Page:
News: Phantom Warrior golf scramble
Story by Sgt. Matthew Thompson
FORT HOOD, Texas – Golf is a centuries old game still played to this day. On May 30, 43 Soldiers, civilians and family members took to the green fields of Fort Hood’s Courses of Clear Creek for the monthly Phantom Warrior Scramble.
“The purpose of the Phantom Warrior Scramble is to get Soldiers out to have a good time,” said Chris Osborne, the manager and head golf professional of the Courses of Clear Creek. “We want them to come out at the end of the month and relax, enjoy themselves, unwind a little bit and boost their morale.”
Golfers of all ages and skill levels played through the 18 holes with three different challenges set up around the course.
“The game of golf is, in my opinion, incomparable to any other sport,” Osborne said. “It’s a game you can play for a lifetime, from 5 years old to 95 years old.”
Players gathered in one team of three and ten teams of four outside the clubhouse, by their carts, ready for an afternoon of sunshine and golf.
Mulligans, a golf term for a do over, were bought at three for $5 beforehand and used by all of the players except on prize winning holes like the longest drive and closest to the hole.
“All of the money put in for the tournament goes right back to the maintenance of the course and the prizes,” Osborne said.
The tournament rules stated each player on a team will tee off and the team’s best shot will be the location for each team member’s second shot.
Play continues with each team member playing from the location of the team’s best shot for each stroke.
Laughter and challenges were exchanged before the golfers took off to their first hole.
This month the normal challenges and prizes for closest to the hole and longest drive were awarded, but the competitors also had another exercise challenge.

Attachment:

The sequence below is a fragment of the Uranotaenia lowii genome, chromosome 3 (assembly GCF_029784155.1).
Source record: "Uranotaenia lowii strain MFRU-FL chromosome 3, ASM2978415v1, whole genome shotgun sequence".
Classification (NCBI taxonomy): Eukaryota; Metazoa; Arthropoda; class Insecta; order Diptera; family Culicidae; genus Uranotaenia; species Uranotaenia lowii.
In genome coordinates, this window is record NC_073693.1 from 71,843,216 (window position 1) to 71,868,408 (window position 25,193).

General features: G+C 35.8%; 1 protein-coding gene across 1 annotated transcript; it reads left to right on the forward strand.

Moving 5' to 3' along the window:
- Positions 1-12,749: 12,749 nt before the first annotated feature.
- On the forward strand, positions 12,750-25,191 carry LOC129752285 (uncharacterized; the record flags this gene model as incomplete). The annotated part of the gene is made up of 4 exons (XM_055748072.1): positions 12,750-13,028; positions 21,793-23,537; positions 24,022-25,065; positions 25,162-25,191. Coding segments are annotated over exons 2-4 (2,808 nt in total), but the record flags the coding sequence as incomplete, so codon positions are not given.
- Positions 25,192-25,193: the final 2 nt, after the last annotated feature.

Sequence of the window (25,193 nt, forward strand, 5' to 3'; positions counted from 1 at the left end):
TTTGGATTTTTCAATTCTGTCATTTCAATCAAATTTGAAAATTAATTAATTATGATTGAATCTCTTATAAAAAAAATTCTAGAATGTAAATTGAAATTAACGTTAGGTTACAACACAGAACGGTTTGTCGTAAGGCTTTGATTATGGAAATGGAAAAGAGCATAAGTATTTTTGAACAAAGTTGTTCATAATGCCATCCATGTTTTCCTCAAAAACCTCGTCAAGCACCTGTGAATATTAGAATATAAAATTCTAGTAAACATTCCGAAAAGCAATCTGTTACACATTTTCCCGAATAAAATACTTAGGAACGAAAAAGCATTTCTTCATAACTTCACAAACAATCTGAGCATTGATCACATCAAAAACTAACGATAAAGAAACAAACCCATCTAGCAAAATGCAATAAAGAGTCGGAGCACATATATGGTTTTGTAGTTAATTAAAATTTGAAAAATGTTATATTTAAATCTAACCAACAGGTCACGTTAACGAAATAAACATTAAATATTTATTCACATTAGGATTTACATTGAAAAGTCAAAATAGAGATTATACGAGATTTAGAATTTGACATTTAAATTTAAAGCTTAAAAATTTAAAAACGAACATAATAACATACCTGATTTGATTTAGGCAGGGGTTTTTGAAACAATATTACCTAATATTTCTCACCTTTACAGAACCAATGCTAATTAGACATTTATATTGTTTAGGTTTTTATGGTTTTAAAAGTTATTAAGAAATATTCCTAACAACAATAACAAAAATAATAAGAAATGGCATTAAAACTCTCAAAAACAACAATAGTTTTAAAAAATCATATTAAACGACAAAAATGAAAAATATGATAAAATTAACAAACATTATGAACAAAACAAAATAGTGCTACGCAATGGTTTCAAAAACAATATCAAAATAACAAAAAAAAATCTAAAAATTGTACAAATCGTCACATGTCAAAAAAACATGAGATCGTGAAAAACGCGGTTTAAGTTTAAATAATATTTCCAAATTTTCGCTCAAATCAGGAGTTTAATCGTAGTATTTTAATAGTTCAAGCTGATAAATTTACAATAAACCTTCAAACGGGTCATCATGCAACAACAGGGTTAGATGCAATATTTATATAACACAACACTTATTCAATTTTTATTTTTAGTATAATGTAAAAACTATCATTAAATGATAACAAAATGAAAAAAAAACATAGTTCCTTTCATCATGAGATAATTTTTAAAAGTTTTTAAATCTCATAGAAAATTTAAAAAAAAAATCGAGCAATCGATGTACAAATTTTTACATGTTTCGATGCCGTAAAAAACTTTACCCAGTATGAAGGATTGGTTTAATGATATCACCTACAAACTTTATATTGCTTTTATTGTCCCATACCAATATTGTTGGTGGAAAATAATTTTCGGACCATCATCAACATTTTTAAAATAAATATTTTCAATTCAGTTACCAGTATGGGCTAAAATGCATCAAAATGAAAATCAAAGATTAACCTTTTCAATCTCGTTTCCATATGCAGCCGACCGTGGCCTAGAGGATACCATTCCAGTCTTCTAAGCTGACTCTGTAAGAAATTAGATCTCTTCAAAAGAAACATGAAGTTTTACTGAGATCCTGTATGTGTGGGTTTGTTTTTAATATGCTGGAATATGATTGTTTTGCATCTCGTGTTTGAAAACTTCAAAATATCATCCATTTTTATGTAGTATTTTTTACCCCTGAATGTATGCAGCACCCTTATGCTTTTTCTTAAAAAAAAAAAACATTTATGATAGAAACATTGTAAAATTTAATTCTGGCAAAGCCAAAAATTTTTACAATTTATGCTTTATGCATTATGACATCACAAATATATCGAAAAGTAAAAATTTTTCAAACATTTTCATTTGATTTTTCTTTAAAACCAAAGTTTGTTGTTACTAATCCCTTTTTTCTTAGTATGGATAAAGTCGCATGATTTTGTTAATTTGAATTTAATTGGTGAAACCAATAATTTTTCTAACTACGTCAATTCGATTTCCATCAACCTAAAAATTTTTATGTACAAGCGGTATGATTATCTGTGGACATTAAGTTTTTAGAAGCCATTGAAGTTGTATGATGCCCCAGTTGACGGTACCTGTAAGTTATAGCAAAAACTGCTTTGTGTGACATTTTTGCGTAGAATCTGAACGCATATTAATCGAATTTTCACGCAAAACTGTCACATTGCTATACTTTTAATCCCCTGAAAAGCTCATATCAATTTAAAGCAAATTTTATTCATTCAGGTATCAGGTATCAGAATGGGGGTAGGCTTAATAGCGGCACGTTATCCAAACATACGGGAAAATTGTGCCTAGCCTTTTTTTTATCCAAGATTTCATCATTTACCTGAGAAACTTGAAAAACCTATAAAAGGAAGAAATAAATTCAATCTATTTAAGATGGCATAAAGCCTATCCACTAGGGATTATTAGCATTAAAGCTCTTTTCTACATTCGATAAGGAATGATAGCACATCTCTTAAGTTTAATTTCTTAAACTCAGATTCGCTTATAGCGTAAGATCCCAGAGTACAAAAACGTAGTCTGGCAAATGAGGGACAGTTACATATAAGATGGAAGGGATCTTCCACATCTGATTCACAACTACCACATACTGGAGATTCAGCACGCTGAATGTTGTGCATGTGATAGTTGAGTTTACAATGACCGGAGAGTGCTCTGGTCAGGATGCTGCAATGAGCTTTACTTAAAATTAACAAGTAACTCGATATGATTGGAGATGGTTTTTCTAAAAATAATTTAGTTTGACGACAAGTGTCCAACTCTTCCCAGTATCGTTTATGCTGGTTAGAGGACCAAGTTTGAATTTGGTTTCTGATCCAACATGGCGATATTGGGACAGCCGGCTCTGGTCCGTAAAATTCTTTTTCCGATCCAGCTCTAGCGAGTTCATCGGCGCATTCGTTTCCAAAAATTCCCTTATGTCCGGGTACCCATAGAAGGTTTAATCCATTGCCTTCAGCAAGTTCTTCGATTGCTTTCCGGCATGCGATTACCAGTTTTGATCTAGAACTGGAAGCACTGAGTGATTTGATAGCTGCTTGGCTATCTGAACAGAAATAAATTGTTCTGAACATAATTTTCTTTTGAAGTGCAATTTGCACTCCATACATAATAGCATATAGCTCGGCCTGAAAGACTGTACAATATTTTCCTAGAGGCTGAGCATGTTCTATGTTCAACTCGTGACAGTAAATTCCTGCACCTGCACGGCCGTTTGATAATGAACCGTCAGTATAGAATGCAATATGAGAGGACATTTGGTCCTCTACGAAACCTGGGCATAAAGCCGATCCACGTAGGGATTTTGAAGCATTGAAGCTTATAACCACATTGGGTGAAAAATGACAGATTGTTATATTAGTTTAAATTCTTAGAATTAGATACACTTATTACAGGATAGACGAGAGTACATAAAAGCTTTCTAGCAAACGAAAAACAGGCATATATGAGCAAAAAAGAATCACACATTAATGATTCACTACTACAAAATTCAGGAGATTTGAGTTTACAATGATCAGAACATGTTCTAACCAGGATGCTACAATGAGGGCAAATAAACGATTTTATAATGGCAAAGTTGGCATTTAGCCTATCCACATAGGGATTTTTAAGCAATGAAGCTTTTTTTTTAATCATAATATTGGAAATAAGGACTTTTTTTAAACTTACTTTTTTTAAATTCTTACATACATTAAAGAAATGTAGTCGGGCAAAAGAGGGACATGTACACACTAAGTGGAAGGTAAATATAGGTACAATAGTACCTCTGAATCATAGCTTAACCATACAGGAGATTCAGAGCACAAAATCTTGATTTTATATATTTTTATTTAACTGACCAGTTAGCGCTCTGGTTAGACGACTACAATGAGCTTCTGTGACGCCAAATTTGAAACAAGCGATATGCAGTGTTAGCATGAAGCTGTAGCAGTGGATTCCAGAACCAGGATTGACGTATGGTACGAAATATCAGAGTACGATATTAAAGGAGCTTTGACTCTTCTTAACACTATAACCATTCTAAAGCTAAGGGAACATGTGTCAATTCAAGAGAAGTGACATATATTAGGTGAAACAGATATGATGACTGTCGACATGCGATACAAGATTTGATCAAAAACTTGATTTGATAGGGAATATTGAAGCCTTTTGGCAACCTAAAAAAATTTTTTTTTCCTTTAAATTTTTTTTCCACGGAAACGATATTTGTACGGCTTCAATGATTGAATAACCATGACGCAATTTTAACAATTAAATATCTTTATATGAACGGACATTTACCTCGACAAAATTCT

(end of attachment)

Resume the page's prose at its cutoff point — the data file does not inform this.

“This is my longest drive so far,” said 1st Sgt. Chris Clark while laughing, first sergeant with Assault Company, 1st Battalion, 8th Cavalry Regiment, 2nd Brigade Combat Team, 1st Cavalry Division.
Clark’s reason for laughing was the special game for this month’s golf scramble, a youth-sized driver longest drive.
Hunched over, the six-foot-tall, Clark swung at his ball with the pint sized club and sent it sailing a hundred yards.
As the day progressed, the skies darkened and thunder rolled in the distance. Most of the players were at the half way mark as the clouds rolled in and rain started falling. The rain may have soaked the fields and the players, but it didn’t dampen their spirits as they pushed through and finished the rest of the game.
The tournament ended with Osborne’s team scoring 13 under par and claiming first place. The longest drive award went to Master Sgt. Jody Birdhead, command sergeant major with 1st Battalion, 395th Engineer Regiment, 479th Field Artillery Brigade, 1st Army Division West.
“These tournaments are underutilized opportunities for competition, camaraderie and esprit de corps,” said Lt. Col. Will Duvall, commander for 1st Battalion, 393rd Infantry Regiment, 479th Field Artillery Brigade, 1st Army Division West.
Duvall and his teammates, Birdhead, Staff Sgts. Aaron Riley and Oscar Hernandez, finished fourth in the tournament with a score of 10 under par.
“I strongly encourage everyone to come for these monthly competitions,” Duvall said with a smile.
The Phantom Warrior Scramble is held the last Friday of every month except December.
“If you haven’t come to see the course, come on out,” Osborne said warmly. “We’d love to see you.”